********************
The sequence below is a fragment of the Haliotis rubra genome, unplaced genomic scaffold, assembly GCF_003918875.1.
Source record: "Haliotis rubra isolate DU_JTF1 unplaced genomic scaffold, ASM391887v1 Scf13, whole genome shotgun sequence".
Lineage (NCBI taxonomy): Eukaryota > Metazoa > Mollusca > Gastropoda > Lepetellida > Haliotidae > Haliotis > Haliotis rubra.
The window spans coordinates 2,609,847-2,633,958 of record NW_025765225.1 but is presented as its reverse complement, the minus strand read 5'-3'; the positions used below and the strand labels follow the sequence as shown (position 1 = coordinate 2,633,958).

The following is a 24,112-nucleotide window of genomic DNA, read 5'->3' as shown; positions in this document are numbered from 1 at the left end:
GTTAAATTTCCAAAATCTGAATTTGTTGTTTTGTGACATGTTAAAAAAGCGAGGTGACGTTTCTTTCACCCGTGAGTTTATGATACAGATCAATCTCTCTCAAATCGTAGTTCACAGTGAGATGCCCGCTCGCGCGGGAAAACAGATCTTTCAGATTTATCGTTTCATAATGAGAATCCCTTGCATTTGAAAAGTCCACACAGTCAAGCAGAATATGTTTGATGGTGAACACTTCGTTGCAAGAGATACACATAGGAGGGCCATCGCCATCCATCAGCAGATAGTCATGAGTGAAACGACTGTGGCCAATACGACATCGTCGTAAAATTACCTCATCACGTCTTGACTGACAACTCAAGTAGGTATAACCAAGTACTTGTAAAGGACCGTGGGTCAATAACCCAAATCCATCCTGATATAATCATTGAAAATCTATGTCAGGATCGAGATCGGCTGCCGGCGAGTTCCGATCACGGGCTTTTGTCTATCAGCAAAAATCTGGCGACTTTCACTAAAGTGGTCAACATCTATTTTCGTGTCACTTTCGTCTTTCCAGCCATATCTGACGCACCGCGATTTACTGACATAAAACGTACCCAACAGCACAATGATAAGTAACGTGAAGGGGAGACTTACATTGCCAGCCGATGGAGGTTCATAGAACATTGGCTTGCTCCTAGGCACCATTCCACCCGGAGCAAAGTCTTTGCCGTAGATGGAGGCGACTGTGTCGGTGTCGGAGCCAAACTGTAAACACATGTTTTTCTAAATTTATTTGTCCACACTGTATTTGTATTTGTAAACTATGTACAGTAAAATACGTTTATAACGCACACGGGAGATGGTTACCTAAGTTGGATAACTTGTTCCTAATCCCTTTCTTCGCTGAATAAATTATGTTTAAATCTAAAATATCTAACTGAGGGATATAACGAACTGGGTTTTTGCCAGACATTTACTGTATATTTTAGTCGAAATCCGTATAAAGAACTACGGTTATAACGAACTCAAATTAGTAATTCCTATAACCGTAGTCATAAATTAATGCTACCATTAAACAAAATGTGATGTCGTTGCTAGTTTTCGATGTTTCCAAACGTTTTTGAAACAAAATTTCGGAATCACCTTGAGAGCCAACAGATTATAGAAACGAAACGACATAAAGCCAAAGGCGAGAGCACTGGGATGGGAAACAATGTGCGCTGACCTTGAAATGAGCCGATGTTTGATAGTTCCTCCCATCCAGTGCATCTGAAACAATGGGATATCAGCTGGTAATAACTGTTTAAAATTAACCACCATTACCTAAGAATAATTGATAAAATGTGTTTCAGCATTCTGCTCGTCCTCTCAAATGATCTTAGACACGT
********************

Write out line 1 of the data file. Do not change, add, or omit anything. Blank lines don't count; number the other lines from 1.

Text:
The sequence below is a fragment of the Haliotis rubra genome, unplaced genomic scaffold, assembly GCF_003918875.1.